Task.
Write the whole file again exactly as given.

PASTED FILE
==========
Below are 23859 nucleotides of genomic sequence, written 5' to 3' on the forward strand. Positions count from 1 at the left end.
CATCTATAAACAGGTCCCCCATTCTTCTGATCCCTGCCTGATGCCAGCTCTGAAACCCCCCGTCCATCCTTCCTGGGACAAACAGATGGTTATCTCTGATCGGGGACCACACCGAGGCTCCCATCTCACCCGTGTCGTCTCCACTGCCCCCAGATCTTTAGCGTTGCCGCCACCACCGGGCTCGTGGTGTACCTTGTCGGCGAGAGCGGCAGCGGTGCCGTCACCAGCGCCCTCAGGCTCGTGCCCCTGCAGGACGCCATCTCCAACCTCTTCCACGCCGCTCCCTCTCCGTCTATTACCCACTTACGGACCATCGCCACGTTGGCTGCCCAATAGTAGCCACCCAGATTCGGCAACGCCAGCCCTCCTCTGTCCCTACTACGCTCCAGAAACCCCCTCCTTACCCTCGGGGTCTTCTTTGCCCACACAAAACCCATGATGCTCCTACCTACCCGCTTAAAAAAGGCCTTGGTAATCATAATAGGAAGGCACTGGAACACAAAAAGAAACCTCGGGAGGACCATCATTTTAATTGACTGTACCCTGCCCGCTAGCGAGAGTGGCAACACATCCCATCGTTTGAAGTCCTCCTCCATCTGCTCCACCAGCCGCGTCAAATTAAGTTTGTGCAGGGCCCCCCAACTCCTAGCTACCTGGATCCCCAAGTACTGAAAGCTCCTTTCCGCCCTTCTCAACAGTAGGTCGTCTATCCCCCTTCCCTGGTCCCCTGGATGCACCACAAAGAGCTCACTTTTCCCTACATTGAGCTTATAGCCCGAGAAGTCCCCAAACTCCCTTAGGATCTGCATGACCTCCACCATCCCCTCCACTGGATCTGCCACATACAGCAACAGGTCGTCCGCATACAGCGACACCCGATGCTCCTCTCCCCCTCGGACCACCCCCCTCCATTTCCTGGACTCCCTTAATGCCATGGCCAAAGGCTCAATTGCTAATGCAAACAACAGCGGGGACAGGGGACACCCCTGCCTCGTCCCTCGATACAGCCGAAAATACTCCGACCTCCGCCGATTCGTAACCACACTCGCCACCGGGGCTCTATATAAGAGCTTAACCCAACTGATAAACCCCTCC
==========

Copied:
Below are 23859 nucleotides of genomic sequence, written 5' to 3' on the forward strand. Positions count from 1 at the left end.
CATCTATAAACAGGTCCCCCATTCTTCTGATCCCTGCCTGATGCCAGCTCTGAAACCCCCCGTCCATCCTTCCTGGGACAAACAGATGGTTATCTCTGATCGGGGACCACACCGAGGCTCCCATCTCACCCGTGTCGTCTCCACTGCCCCCAGATCTTTAGCGTTGCCGCCACCACCGGGCTCGTGGTGTACCTTGTCGGCGAGAGCGGCAGCGGTGCCGTCACCAGCGCCCTCAGGCTCGTGCCCCTGCAGGACGCCATCTCCAACCTCTTCCACGCCGCTCCCTCTCCGTCTATTACCCACTTACGGACCATCGCCACGTTGGCTGCCCAATAGTAGCCACCCAGATTCGGCAACGCCAGCCCTCCTCTGTCCCTACTACGCTCCAGAAACCCCCTCCTTACCCTCGGGGTCTTCTTTGCCCACACAAAACCCATGATGCTCCTACCTACCCGCTTAAAAAAGGCCTTGGTAATCATAATAGGAAGGCACTGGAACACAAAAAGAAACCTCGGGAGGACCATCATTTTAATTGACTGTACCCTGCCCGCTAGCGAGAGTGGCAACACATCCCATCGTTTGAAGTCCTCCTCCATCTGCTCCACCAGCCGCGTCAAATTAAGTTTGTGCAGGGCCCCCCAACTCCTAGCTACCTGGATCCCCAAGTACTGAAAGCTCCTTTCCGCCCTTCTCAACAGTAGGTCGTCTATCCCCCTTCCCTGGTCCCCTGGATGCACCACAAAGAGCTCACTTTTCCCTACATTGAGCTTATAGCCCGAGAAGTCCCCAAACTCCCTTAGGATCTGCATGACCTCCACCATCCCCTCCACTGGATCTGCCACATACAGCAACAGGTCGTCCGCATACAGCGACACCCGATGCTCCTCTCCCCCTCGGACCACCCCCCTCCATTTCCTGGACTCCCTTAATGCCATGGCCAAAGGCTCAATTGCTAATGCAAACAACAGCGGGGACAGGGGACACCCCTGCCTCGTCCCTCGATACAGCCGAAAATACTCCGACCTCCGCCGATTCGTAACCACACTCGCCACCGGGGCTCTATATAAGAGCTTAACCCAACTGATAAACCCCTCC